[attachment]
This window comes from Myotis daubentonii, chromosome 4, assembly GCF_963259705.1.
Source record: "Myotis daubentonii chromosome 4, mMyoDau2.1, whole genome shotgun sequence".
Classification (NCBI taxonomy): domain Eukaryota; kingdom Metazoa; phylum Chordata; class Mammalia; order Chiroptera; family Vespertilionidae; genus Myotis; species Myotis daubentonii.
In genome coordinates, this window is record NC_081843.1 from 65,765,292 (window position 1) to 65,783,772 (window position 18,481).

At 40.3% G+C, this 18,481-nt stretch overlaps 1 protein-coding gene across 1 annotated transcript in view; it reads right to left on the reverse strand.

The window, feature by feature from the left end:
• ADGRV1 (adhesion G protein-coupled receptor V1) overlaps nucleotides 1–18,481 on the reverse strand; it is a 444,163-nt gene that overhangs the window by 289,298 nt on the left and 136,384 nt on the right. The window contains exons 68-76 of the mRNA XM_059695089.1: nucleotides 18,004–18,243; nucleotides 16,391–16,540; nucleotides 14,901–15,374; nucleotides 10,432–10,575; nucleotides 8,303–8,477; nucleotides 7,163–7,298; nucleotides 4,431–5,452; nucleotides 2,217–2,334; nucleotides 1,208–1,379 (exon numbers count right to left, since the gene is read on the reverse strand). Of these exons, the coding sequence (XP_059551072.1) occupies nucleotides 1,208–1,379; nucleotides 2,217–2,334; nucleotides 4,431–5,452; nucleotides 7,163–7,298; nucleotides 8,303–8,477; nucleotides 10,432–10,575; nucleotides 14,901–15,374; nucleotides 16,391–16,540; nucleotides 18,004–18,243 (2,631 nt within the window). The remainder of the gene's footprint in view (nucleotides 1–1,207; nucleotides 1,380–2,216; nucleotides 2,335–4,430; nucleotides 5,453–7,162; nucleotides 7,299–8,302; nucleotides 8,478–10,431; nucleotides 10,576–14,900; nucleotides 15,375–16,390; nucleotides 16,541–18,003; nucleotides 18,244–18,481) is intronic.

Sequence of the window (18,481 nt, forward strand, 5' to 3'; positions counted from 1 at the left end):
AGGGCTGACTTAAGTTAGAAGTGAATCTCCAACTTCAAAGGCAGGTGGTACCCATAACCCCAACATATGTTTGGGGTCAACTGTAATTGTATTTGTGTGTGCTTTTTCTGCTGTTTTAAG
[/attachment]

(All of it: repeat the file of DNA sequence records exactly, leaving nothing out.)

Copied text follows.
This window comes from Myotis daubentonii, chromosome 4, assembly GCF_963259705.1.
Source record: "Myotis daubentonii chromosome 4, mMyoDau2.1, whole genome shotgun sequence".
Classification (NCBI taxonomy): domain Eukaryota; kingdom Metazoa; phylum Chordata; class Mammalia; order Chiroptera; family Vespertilionidae; genus Myotis; species Myotis daubentonii.
In genome coordinates, this window is record NC_081843.1 from 65,765,292 (window position 1) to 65,783,772 (window position 18,481).

At 40.3% G+C, this 18,481-nt stretch overlaps 1 protein-coding gene across 1 annotated transcript in view; it reads right to left on the reverse strand.

The window, feature by feature from the left end:
• ADGRV1 (adhesion G protein-coupled receptor V1) overlaps nucleotides 1–18,481 on the reverse strand; it is a 444,163-nt gene that overhangs the window by 289,298 nt on the left and 136,384 nt on the right. The window contains exons 68-76 of the mRNA XM_059695089.1: nucleotides 18,004–18,243; nucleotides 16,391–16,540; nucleotides 14,901–15,374; nucleotides 10,432–10,575; nucleotides 8,303–8,477; nucleotides 7,163–7,298; nucleotides 4,431–5,452; nucleotides 2,217–2,334; nucleotides 1,208–1,379 (exon numbers count right to left, since the gene is read on the reverse strand). Of these exons, the coding sequence (XP_059551072.1) occupies nucleotides 1,208–1,379; nucleotides 2,217–2,334; nucleotides 4,431–5,452; nucleotides 7,163–7,298; nucleotides 8,303–8,477; nucleotides 10,432–10,575; nucleotides 14,901–15,374; nucleotides 16,391–16,540; nucleotides 18,004–18,243 (2,631 nt within the window). The remainder of the gene's footprint in view (nucleotides 1–1,207; nucleotides 1,380–2,216; nucleotides 2,335–4,430; nucleotides 5,453–7,162; nucleotides 7,299–8,302; nucleotides 8,478–10,431; nucleotides 10,576–14,900; nucleotides 15,375–16,390; nucleotides 16,541–18,003; nucleotides 18,244–18,481) is intronic.

Sequence of the window (18,481 nt, forward strand, 5' to 3'; positions counted from 1 at the left end):
AGGGCTGACTTAAGTTAGAAGTGAATCTCCAACTTCAAAGGCAGGTGGTACCCATAACCCCAACATATGTTTGGGGTCAACTGTAATTGTATTTGTGTGTGCTTTTTCTGCTGTTTTAAG